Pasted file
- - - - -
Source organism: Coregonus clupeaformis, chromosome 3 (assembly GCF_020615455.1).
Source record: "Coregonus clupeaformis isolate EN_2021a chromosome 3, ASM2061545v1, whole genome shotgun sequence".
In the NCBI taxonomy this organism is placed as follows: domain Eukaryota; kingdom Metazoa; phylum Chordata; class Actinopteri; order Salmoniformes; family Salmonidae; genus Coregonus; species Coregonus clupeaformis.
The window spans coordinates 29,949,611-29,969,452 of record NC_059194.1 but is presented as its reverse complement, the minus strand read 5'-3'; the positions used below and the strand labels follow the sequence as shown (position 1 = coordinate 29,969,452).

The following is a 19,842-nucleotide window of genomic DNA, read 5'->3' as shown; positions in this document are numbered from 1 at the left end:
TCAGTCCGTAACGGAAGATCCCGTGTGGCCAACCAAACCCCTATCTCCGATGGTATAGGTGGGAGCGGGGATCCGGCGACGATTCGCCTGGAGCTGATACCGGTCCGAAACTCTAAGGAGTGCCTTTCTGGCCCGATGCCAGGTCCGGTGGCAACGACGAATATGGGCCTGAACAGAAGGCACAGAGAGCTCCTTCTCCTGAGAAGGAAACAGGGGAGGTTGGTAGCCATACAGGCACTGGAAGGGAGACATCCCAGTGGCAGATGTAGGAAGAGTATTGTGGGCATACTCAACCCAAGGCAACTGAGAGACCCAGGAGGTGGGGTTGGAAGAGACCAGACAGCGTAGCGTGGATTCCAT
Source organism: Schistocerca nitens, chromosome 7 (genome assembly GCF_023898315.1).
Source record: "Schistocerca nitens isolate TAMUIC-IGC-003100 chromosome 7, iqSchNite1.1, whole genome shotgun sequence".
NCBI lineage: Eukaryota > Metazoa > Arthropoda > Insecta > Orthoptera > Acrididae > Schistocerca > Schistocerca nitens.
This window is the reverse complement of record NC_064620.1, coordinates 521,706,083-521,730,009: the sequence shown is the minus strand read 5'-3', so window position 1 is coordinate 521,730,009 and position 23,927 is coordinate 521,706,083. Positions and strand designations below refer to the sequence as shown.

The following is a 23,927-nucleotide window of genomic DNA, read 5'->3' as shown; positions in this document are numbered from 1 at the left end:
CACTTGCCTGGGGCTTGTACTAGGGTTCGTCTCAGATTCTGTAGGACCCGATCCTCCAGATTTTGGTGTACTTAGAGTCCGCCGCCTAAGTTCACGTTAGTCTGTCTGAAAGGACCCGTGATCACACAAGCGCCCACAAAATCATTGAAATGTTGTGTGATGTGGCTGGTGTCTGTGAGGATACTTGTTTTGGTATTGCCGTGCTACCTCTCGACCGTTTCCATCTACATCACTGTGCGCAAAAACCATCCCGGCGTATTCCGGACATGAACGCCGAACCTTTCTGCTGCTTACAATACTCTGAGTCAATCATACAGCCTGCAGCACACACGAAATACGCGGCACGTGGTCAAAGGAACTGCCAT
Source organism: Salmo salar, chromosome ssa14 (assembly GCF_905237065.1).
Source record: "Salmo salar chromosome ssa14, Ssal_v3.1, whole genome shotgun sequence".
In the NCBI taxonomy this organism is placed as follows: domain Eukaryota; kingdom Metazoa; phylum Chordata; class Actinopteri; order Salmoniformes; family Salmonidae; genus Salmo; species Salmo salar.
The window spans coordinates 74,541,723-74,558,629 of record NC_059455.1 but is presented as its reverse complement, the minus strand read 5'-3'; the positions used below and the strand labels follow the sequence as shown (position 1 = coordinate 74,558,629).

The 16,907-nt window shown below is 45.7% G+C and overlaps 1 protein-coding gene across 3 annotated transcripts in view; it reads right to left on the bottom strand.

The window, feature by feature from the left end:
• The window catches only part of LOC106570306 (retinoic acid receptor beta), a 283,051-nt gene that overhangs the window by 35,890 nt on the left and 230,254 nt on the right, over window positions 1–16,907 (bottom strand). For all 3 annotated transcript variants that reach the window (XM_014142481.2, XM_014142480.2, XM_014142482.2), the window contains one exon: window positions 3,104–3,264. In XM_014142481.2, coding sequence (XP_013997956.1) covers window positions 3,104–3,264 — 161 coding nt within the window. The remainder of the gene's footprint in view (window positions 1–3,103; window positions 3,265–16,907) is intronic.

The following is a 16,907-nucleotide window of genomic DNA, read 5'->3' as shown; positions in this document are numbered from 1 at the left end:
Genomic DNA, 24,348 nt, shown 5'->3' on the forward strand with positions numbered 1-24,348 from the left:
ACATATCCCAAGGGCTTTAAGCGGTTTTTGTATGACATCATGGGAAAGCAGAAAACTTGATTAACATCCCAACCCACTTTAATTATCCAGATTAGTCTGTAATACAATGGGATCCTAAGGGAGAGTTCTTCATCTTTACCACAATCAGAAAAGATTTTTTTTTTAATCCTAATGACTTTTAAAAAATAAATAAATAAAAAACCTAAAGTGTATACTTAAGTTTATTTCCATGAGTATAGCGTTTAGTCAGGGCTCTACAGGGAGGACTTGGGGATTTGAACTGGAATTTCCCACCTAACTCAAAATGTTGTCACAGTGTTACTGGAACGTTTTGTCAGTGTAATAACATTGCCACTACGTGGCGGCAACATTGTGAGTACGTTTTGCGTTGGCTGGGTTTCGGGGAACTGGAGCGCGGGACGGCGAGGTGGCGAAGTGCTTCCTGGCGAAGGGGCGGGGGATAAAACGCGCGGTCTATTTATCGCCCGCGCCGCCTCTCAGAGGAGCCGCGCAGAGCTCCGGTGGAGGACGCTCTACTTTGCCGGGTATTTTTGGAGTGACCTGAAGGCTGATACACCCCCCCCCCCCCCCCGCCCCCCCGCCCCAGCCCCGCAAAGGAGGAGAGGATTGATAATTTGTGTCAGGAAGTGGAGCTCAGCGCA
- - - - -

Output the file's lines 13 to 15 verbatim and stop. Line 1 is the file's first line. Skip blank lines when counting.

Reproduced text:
Source organism: Salmo salar, chromosome ssa14 (assembly GCF_905237065.1).
Source record: "Salmo salar chromosome ssa14, Ssal_v3.1, whole genome shotgun sequence".
In the NCBI taxonomy this organism is placed as follows: domain Eukaryota; kingdom Metazoa; phylum Chordata; class Actinopteri; order Salmoniformes; family Salmonidae; genus Salmo; species Salmo salar.